I woke up early Saturday morning from a dream. In the dream I was attempting an overhanging highball boulder problem. I easily swung through big holds moving up the rock until I confronted the heady lip moves to top out.
In the dream I remember conceding the problem until I could come back with a couple of good spotters. I looked down and realized I was too high to jump off, and the face was too steep to downclimb. I woke up not knowing how I was going to get out of the pickle I had climbed myself into.
I was slow getting east Saturday morning. I had a time limit. There was a big reading celebration to do at the school and both of my kids were involved. Despite my dragged pace from home to woods I detoured to the new Miguel's Climb Shop to get some chalk. I've been out for nine years.
Aw, what the heck, I bought a new chalkbag too! And then I was on my way up Middle Fork to Emerald City. It felt odd to be dragging a crashpad out of Gump's hatch in the pulloff below the Whiteout buttress. So many times I did that in a previous life--I even rode my bike to Emerald City once with my crashpad on my bike when I Iived at Slade--it still felt alien but familiar. Long dormant synapses were jerked into service and spit and sputtered to life.
I was sad to see The Fictitious Egg was grown over with moss and lichens. I spent a good bit of time scrubbing only to see damp rock exposed to the air and sun for the first time in thirteen or fourteen years. I couldn't yard on the tiny starting crimps. So I moved on to the Wookie Boulder having climbed nothing at the Egg Boulder.
Shockingly, the traverse problem Let the Wookie Win was completely dry. Well, maybe it was damp, but there was no condensation and it wasn't wet to the touch. The start holds to the V3 beginning extension Sweat of the Wookie was gushing water though. Not that I had a chance of climbing V3.
I cleaned what needed to be cleaned and hung on the start holds. Synapses continued to smoke and sputter. Inspiration failed to fire. With a mighty heave I managed less than an Eric Forman pullup.
After my disappointing flail I began packing up my things to move on to the next boulder. Then I stopped cold. That's not the first time I've almost walked away from a problem without really exerting myself. The day I prepped Dreams was like that. I cleaned up the base, felt out the holds, scoped the top out, and then started packing up my stuff. I caught myself. Almost sent it first go that day after all.
Anyway, I unfolded my pad underneath Wookie and sat back down. I decided I wasn't leaving until I did at least the first move. I grabbed on, throttled up, and in a blaze of synaptic combustion blew my manifold clean out in a burst of power. I latched on to the second hold, flailed in surprise for a few seconds and stepped off.
My neural pathways were purring like glasspacks; idling menacingly.
I gave Wookie another go. I managed to solidly, but sloppily make the first three moves before being stumped by the long crux move. I was giddy on my own exhaust fumes at that point. And I finally did move on up the hill to the Wolverine Boulder.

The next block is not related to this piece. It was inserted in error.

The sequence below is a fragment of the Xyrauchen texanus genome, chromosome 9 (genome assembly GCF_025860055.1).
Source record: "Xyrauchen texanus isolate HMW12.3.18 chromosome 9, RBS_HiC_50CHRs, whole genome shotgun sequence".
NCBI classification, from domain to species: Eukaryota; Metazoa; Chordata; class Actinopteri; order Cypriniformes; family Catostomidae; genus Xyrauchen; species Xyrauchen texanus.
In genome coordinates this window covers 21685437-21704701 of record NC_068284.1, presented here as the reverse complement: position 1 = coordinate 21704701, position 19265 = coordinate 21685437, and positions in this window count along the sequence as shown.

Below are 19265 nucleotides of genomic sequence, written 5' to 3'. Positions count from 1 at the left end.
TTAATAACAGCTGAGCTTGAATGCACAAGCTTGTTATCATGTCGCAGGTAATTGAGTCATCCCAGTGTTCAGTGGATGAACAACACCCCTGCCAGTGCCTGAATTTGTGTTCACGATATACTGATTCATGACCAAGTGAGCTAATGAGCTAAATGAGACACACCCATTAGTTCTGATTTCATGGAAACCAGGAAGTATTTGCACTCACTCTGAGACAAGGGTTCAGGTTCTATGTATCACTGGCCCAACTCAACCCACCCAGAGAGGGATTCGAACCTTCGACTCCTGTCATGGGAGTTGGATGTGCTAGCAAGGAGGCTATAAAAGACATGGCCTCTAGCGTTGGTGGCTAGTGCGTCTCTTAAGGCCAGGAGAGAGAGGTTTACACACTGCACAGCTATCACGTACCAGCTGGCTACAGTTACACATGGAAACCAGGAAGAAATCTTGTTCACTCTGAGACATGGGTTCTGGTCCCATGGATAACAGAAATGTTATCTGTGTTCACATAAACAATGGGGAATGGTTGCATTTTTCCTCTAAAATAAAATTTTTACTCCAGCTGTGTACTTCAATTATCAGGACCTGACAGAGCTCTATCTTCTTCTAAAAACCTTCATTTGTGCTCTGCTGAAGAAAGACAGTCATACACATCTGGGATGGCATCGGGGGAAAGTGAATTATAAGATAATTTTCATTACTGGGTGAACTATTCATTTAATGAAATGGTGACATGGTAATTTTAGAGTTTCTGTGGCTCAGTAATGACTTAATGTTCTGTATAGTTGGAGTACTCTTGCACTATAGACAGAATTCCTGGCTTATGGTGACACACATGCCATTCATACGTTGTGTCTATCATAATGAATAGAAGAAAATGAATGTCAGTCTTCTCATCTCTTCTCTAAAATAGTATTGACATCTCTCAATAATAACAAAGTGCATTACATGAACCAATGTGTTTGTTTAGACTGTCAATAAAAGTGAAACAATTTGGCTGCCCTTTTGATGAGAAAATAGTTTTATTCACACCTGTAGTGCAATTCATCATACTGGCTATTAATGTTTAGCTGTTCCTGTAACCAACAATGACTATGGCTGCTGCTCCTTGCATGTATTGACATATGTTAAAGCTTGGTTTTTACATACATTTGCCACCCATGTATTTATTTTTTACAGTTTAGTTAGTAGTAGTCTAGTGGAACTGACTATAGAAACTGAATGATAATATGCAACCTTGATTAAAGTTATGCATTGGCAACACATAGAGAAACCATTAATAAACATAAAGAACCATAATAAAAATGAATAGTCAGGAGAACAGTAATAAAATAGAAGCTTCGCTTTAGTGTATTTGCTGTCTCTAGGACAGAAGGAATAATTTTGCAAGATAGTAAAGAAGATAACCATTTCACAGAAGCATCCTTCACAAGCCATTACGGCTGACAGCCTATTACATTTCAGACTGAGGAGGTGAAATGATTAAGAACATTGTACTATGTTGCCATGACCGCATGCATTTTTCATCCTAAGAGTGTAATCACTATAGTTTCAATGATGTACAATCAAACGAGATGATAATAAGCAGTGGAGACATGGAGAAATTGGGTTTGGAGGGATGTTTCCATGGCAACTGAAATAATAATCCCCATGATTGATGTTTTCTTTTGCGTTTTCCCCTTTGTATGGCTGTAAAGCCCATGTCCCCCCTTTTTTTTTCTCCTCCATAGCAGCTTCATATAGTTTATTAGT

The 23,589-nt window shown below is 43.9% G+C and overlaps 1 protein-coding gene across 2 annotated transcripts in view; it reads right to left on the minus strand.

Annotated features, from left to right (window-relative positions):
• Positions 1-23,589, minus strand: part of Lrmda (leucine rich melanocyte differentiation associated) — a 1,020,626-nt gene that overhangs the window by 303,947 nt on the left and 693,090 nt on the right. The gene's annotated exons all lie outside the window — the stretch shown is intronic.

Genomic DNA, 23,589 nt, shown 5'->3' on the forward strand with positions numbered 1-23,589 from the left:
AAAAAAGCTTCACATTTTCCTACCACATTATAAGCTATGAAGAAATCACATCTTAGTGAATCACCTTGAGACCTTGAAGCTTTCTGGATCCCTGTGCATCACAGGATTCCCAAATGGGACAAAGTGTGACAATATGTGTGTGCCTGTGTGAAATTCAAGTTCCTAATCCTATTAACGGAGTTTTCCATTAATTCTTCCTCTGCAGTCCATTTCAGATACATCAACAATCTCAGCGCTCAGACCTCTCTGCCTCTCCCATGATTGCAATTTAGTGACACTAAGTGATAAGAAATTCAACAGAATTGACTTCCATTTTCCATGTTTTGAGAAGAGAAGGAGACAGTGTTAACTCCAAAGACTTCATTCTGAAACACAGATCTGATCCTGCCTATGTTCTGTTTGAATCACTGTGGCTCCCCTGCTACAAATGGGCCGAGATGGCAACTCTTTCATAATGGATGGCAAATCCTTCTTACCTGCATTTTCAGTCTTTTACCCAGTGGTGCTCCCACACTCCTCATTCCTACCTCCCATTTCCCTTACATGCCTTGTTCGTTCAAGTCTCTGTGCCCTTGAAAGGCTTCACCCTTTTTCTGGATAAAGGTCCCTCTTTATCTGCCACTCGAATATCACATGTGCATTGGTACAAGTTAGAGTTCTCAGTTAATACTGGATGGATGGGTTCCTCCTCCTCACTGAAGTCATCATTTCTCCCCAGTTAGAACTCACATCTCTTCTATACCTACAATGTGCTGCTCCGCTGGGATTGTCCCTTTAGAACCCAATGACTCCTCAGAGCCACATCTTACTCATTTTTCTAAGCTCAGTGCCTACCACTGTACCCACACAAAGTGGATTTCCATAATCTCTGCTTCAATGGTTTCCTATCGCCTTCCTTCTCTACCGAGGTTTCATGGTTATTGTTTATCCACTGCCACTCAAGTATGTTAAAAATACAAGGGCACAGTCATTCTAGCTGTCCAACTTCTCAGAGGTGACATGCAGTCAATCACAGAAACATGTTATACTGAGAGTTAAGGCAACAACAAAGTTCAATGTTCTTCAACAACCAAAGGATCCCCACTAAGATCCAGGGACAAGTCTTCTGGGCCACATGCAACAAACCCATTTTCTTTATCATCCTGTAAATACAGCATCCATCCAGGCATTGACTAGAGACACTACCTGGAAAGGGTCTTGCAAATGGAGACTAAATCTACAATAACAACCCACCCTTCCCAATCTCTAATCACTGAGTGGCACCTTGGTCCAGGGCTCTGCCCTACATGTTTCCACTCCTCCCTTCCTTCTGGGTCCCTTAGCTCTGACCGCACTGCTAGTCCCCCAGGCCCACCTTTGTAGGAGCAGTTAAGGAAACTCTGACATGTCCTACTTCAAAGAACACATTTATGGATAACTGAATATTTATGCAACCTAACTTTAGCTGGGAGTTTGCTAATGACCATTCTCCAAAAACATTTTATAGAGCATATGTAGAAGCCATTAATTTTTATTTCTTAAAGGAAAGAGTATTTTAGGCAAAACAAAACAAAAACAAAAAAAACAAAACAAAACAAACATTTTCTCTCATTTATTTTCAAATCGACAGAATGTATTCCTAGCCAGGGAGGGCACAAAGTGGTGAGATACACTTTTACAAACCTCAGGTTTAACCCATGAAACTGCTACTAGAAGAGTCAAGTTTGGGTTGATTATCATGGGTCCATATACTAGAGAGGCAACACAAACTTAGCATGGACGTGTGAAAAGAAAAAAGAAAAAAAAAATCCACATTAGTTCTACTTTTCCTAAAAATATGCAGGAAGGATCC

Wolverine is kind of where it all started—ground zero for my bouldering career. Dustin and I had been shut down on yet another sport route—the incredible Yellow Brick Road—when I heard him hollering from over the hill. Finally I wandered down and saw what he had been going on about. In the center of a pointed boulder was an overhanging offset prow. Dustin was way more jazzed about it than I was.
The problem was really his vision. He worked out the moves. Eventually I was sucked in. We worked it relentlessly until we finally got it. There was no crashpad, we didn't know much about spotting, and while we had been shut down on a 5.11b we were determined not to let a V1 be our downfall.
Dustin got it first, but in the process we became boulderers. From there we developed Emerald City to the fullest extent possible for mediocre climbers.
I discovered this past weekend that Wolverine needed a lot of cleaning after fourteen years. Saturday I dropped my stuff under the striking line and started brushing. I spent enough time that I was able to ponder my impending effort on the line. I vaguely remembered the moves and became interested in sussing out the holds that were not apparent.
The first move is deceptively easy getting established on the face, but the second move is a weird layback off of the edge of the offset, with a move up onto the face for a tiny crimp with a thumb catch. I shocked myself by sticking it, but then dropped off. I was stoked to have gotten so far and almost walked away. A glance up at the boulder and I saw a small shallow pocket in the shadow of the prow. I remembered it. So I got on one more time. In complete surprise I found myself moving solidly on the crimp and snagging the pocket. The next move didn't come to me after two more tries, but I left feeling really good about my progress.
With a spotter I’ll send Wolverine next time for sure. But unlike in my dream, the movement over stone didn't feel effortless and ethereal. I labored for each incremental movement. My mind began humming in tune with my environment, but my body is still far behind.
I had decided after my last visit to Emerald City not so long ago that I would get it cleaned up again so I could run the circuit I used to. The Emerald City and Global Village trails need some serious rehab too. Maybe they could become mountain bikeable. It’s a slow process to reclean all of those problems. Especially since I can’t climb all of the problems right now. I’ve resolved the thirty pound anchor around my flabdomen is coming off. I can feel the extra weight as the coarse rock shreds my tender fingertips. It’s time to reclaim myself.